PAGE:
The newer (06/07) models are more powerful and economical (!) - it is quite adequate for 7 people though we normally use it for 6. The seats are a pain to remove - that is the only annoying thing about it.

Your car is equiped with a DCi engine, not a HDi one.
HDi is the name for Peugeot Citroën's engine.

You dreams on this car? Well, perfect... but it's not really efficient, as it is really often used by a single (sole?) person.

What I do find interesting is that we could see Honda get there first in the USA market with something akin to the Renault Espace model mentioned in this article.

The Honda Stream minivan sold in Japan could be modified to allow installation of the Honda's i-CTDi turbodiesel engine, probably with slightly higher displacement better suited for American driving conditions. Sold in the USA with a six-speed automatic such a vehicle could get freeway mileage around 30 mpg, based on the new EPA 2008 standard to measure fuel economy.

Here are some interestin tidbits:

1. We have a 2000 CHEVROLET Venture Minivan, has a V6, 4sp automatic, runs on gasoline, and get about 21 combined driving. On road trips we see 25 mpg at 65 to 72 MPH. We use "synthetic" 5W30 oil in it. It has 100K+ miles on it.

2. For a 2.0L Diesel Minivan to get 24mpg is not any news.

FYI: For the person who said, come on Detriot, here is some news - GM ALREADY BUILDS THESE! An they have for a number of years. They have a division called Vauxhall in the UK and they build diesel mini-vans that get better than 24MPG combined - in fact thier "city" number is around 22... Look it up for yourself: http://www.vauxhall.com - look at the Zafira Club a/c 1.9CDTi (120PS) Automatic, and then look a the technical details. Combined number is well above 24. Get it with the manual trans, and now your talking MPG! (like close to 40 MPG on the freeway!)

Note: you do have to convert liters per 100KM to US MPG - They show imperial MPG which isn't quite the same.

3. So this may lead some to ask - why doesn't GM just bring it to the US? I don't know - maybe it was because up until October 2006, US diesel fuel was filthy, with up to 500 ppm sulfer. Maybe it is because even with ULSD (15ppm Sulfer) our cetane rating on our diesel still is not optimal at 38 vs 45+ for Europe. Maybe it has something to do with Europena Diesel having a better ad. package for lubrication as well.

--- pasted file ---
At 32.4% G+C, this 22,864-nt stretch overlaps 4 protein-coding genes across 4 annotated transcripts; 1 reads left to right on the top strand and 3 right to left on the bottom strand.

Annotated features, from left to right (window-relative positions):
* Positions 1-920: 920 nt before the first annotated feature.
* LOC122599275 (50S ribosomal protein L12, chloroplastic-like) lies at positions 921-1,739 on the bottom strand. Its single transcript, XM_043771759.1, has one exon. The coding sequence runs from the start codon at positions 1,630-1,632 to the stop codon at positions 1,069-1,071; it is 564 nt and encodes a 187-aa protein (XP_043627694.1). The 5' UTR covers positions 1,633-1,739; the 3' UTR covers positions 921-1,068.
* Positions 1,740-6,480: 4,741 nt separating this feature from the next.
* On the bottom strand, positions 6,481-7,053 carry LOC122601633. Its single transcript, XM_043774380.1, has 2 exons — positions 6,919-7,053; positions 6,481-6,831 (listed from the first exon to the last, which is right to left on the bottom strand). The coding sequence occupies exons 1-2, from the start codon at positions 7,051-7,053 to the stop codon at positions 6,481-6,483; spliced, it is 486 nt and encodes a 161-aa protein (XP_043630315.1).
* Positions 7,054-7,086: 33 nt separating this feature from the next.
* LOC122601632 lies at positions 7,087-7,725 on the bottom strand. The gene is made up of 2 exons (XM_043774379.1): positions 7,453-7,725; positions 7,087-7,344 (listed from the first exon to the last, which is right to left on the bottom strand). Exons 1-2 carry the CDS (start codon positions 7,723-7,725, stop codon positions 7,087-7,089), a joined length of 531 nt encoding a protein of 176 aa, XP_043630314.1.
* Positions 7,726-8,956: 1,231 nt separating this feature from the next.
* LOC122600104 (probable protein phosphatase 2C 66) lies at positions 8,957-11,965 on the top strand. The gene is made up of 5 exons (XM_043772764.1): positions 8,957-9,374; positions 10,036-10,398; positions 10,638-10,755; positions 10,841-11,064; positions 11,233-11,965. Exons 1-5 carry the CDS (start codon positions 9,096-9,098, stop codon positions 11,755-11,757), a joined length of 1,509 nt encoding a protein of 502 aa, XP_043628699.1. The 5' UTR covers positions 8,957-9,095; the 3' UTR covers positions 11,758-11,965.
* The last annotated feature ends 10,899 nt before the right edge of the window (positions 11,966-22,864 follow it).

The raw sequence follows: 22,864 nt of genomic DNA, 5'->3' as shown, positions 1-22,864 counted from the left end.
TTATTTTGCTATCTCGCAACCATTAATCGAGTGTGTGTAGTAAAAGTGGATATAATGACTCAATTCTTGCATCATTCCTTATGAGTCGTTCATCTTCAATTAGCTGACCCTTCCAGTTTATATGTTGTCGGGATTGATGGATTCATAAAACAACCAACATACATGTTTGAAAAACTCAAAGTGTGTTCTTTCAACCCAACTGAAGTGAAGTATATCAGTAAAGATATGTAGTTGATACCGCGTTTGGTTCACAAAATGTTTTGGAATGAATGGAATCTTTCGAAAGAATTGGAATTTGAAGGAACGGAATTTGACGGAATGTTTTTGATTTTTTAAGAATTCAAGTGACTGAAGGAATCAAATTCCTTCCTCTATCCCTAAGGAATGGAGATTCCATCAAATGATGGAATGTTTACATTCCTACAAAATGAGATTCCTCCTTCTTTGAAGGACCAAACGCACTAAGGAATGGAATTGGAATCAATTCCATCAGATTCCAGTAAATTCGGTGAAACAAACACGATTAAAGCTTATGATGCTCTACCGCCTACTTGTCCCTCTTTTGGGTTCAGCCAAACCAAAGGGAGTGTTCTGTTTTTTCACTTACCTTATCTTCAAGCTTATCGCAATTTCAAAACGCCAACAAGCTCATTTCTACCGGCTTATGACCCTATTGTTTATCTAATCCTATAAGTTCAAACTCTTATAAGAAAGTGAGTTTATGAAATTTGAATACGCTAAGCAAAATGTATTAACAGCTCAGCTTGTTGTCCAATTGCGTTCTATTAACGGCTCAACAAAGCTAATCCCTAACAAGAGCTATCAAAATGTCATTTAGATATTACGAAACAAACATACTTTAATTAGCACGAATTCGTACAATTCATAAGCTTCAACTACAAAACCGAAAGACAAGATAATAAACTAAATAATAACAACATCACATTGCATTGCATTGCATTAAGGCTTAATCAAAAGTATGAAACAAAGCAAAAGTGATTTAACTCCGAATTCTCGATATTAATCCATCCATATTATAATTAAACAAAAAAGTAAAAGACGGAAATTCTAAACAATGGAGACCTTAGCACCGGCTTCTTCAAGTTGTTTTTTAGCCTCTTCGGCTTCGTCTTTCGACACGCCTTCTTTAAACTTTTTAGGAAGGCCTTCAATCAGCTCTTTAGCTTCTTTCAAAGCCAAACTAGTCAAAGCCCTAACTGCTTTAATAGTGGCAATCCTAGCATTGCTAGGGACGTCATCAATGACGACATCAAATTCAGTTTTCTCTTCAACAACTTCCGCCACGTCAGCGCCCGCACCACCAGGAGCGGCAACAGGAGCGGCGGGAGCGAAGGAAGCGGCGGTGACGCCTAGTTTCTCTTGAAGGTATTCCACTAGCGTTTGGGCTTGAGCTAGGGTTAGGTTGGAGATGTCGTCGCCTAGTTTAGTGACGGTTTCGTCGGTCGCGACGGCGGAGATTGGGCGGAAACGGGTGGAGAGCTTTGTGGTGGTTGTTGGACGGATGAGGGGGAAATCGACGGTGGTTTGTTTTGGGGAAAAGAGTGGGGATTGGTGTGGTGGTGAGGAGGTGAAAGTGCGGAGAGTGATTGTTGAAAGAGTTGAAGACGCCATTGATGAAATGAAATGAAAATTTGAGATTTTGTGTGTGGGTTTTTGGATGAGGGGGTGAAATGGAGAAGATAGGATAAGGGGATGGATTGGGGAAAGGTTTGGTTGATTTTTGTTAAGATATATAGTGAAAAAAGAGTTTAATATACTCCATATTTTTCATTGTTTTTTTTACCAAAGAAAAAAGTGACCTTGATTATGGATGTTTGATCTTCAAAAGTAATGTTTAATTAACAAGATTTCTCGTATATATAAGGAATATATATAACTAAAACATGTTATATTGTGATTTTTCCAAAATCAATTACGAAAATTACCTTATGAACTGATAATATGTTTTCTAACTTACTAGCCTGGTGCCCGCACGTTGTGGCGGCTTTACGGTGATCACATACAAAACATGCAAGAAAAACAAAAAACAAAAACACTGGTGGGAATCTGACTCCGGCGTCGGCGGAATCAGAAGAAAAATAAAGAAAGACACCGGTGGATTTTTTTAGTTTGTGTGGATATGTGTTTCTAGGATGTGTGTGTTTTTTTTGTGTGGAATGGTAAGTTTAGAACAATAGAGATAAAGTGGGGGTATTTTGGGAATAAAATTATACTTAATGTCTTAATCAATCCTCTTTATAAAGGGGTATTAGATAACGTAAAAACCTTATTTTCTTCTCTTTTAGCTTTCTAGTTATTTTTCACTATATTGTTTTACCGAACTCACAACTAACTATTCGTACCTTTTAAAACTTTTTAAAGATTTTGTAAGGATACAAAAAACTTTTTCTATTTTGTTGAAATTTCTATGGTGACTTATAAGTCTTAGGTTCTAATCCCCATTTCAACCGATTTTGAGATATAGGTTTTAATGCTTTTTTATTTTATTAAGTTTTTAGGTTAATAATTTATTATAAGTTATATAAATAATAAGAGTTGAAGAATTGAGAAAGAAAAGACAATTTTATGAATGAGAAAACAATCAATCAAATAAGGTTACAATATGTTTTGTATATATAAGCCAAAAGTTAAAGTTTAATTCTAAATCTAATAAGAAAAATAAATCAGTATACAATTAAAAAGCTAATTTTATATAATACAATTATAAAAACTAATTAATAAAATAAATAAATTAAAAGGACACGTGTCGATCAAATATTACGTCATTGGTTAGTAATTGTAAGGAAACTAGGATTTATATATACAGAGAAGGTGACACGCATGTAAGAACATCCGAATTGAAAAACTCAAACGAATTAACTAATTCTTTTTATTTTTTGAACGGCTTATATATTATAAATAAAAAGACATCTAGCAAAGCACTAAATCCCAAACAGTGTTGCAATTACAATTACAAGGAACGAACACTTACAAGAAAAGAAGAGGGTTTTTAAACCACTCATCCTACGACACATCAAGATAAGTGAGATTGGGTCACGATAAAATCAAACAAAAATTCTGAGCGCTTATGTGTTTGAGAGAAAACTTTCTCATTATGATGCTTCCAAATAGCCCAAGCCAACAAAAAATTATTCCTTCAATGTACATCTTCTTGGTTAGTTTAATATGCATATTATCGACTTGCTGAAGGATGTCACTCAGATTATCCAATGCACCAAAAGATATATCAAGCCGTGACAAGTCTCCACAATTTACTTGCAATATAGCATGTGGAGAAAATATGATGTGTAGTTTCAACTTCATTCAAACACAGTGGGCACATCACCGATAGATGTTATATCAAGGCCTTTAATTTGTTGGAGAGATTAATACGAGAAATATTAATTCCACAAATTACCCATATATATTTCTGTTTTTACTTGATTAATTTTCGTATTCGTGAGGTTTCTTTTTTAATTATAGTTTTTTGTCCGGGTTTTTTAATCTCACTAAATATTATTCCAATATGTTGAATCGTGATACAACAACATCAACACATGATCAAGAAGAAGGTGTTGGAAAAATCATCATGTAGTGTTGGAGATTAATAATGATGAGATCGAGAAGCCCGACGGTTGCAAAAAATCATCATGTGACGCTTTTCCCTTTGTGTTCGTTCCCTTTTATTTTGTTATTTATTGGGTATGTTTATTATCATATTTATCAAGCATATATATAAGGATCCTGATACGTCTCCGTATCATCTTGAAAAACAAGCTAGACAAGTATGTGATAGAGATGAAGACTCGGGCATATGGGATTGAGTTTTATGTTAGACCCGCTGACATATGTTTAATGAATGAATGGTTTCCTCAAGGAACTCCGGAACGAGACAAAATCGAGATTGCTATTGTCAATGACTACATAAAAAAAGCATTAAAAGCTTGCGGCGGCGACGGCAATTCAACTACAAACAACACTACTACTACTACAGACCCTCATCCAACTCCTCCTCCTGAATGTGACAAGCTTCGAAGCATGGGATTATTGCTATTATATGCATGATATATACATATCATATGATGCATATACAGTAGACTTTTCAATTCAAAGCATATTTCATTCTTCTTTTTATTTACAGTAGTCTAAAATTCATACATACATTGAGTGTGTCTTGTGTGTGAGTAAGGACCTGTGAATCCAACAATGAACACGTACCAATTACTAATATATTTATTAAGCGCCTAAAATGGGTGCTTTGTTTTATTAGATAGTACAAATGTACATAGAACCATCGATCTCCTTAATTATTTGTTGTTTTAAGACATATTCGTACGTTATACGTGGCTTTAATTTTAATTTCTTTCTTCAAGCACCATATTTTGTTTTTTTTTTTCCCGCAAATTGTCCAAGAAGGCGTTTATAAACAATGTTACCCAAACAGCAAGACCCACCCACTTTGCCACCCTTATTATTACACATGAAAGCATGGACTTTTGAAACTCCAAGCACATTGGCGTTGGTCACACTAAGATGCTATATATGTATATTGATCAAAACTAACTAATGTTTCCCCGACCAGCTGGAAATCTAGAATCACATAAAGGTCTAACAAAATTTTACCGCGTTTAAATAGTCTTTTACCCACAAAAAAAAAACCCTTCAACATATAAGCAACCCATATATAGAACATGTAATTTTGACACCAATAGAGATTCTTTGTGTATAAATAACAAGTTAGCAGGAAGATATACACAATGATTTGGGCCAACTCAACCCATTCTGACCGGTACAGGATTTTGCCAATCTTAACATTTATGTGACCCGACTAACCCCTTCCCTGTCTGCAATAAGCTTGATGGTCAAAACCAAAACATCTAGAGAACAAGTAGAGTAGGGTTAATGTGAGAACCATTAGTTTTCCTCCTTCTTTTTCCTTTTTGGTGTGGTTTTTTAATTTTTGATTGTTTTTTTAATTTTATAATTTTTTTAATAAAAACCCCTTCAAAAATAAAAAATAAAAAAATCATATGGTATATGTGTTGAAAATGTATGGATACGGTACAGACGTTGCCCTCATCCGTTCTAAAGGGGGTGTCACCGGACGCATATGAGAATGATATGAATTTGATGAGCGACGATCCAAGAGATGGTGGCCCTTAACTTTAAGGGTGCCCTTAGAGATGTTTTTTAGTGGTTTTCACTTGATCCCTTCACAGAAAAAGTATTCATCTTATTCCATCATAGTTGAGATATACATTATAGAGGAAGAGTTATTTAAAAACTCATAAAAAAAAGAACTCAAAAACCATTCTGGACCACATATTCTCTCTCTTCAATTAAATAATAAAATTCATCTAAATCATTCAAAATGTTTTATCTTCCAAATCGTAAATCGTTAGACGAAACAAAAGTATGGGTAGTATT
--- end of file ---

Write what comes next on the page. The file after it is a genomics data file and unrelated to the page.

Wait... GM doesn't bother becasue even now that clean diesel is available in the USA, the "DO GOODERS" in California desinged the emissions laws in California, which have been adopted by many other states, that would not allow these vehicle to be sold in California and a few of the other large markets in the USA. All this combines makes it not worth the effort for GM or any other auto maker to bring diesels to the vehicles into the USA. To top it off, most car dealerships and generic mechanics can't work on Diesels and when they do, they manage to mess up something as simple as an oil change.

IMHO - Any law maker in Claifornia that doesn't draft a law that would allow sales and use of diesel vehicles that meet the current European standards for the next 5 years, is just basically writing a check to the Oil companies, as people are forced to buy less efficient gas powerd vehicles. I am all for cleaner air, but the lawmakers let the oil companies get away with dirty fuel, and the minute the fuel is cleaned up, they pass new laws to keep the efficient modern diesels out.

So if you want one of these, save your money until the 2010 model year - they are on thier way, slowly.

The Vauxhall (Opel) Zafira is smaller than the Renault Espace.
Zafira is in the middle segment, whereas Renault is in the upper one.

The Vauxhall (Opel) Zafira is smaller than the Renault Espace.
Zafira is in the middle segment, whereas Renault is in the upper one.

OK,

So it is smaller, hence the better fuel efficiency. I wonder if they stuck the same powertrain in a larger van, how would it do?


The point is that is that:

1. US Based companies already know how to build these
2. The six-speed gear box isn't buying that much, probably not enough to justify the extra cost. A better approach would be to use some mild hybrid technology, like what BMW is doing here:

http://www.greencarcongress.com/2007/03/new_bmw_1series.html

(I know the numbers for a car don't compare to a van)

Last...
I know it is bigger, but the Dodge Sprinter is available in the US with a M. Benz 5 cylinder diesel and plenty of plumers and other contractors are running around town getting right at 20 MPG with these.

Walt